Survivors tell the doctor when he or she is failing them. This is probably the hardest thing for patients to do. I think we all have this fantasy, that if our “doctor really, really likes us” and we are “very good patients”, our doctor will try harder to get us pregnant. Communicating to a physician when we are unhappy about how we are being treated or the way our treatment is going can be very intimidating. It may one day happen, while you are in treatment, that you get upset about how certain procedures were handled or how you were handled while going through the procedure.
The emotional pain from such incidences can dig deeply when you are chronically in treatment and feel like so much depends on each cycle. These feelings can ultimately affect the doctor/patient relationship. But your doctor cannot be held responsible without first being made aware of how you feel and then being allowed the opportunity to respond. The doctor/patient relationship in infertility treatment is an intense one. And as in any relationship, both the positive and negative issues that occur need to be discussed and not avoided. Sometimes when we have been in treatment with a physician for an extended period of time without a pregnancy everybody gets frustrated, including the doctor! We can feel as if our doctor does not see us anymore. At times like these it can really help to schedule a sit down consultation when you can be sure your doctor has reviewed your treatment and you have her undivided attention.
Survivors understands that they have to be their own best advocate and seek education on both the medical and emotional aspects of infertility. The fact that you are reading this blog… tells me that you are a survivor. The professionals that take care of us, will probably tell you that infertility patients are probably most medically versed of all patients. However, we may overlook information about the feelings brought on by our infertility. A good way to begin is to check out the resources that I have listed in this blog and the links section. Check out our support groups or try reading about the emotional aspects of infertility. Infertility is one of the most stressful life crises you are likely to ever experience.
Infertility can shake the core of your being. But try to remember that while infertility is stressful, the feelings of stress are normal and expected, but not permanent. I promise you, you will not feel the way you feel today, forever. However, while we are in treatment and daily dealing with the pain of infertility, we need to find ways to cope and come out of this experience a whole person.
Check out the The East Coast Fertility community message boards or the various educational and support groups that exist in our community such as RESOLVE. Trying yoga, meditation, and exercise can also be helpful. I know it’s hard, and I couldn’t always do it, but try not to give up your life while you are going through this. Try not to let the stress of infertility isolate you. If you can find an infertility buddy through the message boards, or being friendly with other patients in the waiting room – this can be a life saver. Who else will listen to how many follicles you produced and the condition of uterine lining for hours on end?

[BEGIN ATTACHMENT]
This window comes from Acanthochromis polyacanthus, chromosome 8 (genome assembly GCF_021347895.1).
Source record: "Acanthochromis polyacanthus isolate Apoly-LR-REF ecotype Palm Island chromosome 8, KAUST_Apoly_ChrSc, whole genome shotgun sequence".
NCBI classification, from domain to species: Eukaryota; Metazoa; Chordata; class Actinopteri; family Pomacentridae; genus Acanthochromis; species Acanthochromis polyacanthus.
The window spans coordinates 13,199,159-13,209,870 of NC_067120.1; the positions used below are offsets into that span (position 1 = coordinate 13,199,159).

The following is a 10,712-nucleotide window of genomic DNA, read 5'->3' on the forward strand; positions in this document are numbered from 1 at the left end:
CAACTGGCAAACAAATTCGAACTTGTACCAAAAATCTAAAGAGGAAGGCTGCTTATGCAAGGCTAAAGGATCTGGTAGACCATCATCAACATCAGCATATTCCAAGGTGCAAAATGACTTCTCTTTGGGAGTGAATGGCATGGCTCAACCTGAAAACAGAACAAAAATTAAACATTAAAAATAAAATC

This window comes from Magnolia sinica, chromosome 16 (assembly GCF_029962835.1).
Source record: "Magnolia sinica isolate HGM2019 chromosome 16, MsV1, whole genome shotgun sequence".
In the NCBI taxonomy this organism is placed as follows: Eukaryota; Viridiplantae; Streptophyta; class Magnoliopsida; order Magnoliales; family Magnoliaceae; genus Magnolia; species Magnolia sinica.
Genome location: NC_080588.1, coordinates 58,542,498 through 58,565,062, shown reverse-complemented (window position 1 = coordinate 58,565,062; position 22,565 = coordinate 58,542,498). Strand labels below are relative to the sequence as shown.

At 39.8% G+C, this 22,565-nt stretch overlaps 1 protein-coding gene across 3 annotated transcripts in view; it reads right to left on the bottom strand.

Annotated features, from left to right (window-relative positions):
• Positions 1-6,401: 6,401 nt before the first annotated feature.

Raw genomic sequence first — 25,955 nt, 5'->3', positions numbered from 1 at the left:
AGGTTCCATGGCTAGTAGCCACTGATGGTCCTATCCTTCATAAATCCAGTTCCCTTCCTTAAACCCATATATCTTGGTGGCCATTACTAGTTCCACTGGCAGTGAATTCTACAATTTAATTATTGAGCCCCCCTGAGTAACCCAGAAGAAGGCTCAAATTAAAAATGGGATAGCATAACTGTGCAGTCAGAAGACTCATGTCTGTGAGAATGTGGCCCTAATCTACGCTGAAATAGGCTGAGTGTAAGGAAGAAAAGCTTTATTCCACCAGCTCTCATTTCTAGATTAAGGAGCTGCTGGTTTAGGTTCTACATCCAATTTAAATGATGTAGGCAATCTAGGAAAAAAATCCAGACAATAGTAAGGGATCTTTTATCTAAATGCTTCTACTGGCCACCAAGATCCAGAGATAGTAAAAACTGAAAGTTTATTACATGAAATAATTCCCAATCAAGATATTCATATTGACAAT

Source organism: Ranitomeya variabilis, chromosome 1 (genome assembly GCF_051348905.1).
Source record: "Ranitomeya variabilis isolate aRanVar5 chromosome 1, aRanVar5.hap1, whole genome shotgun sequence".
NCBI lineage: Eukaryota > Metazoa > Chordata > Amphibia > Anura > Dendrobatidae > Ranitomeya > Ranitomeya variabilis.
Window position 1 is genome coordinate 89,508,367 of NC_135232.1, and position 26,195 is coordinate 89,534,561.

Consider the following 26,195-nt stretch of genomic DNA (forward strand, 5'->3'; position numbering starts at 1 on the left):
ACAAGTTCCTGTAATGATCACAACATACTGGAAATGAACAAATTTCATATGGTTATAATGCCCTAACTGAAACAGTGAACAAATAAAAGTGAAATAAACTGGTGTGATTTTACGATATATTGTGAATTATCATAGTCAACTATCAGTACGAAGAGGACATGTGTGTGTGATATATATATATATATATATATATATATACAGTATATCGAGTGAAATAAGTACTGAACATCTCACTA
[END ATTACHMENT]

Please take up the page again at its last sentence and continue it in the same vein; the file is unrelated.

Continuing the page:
The patient who is a survivor who have learned to take an active role in the medical team, interpret success rates, is an educated consumer, gets emotional support in order to gain insight and encouragement for our personal choices, and sometimes, the effective patient has to know when it is time to stop being a patient.
Take one step towards leaving being a victim behind. Try being an active participant in the treatment process rather than a passive recipient of medical intervention. Make contingency plans with your doctor and spouse, what will we do if this treatment option or adoption plan does not work out. Remember, patients who are able to see the physician as a person, not a deity, don’t have to act like angels sitting silently in the wings.
It is has been said that the measure of success is how we handle the journey rather than its actual outcome. I know what you want. I wish for all of you the same thing you are wishing for yourselves – a healthy baby.
But try to not let the achievement of this goal be the only measure of your success. While you are riding the infertility roller coaster, try taking control of the moment and feel the success in just that. .
Through this experience, that you never wanted; through the tears and frustration, you and your partner will grow in a positive way. Maybe in a way you can’t even see yet. And your love and strength for each other will tighten like a vine on a tree.
I believe in your strength and your courage. I have sat where you are sitting today. I have felt like the floor was opening beneath my feet, and my biggest accomplishment for the moment was that I was breathing. You will come through this. And you will write your own individual “happily ever after”. I hold out my hand to you and wish you a short journey.
By Dr. David Kreiner
May 20th, 2010 at 6:00 pm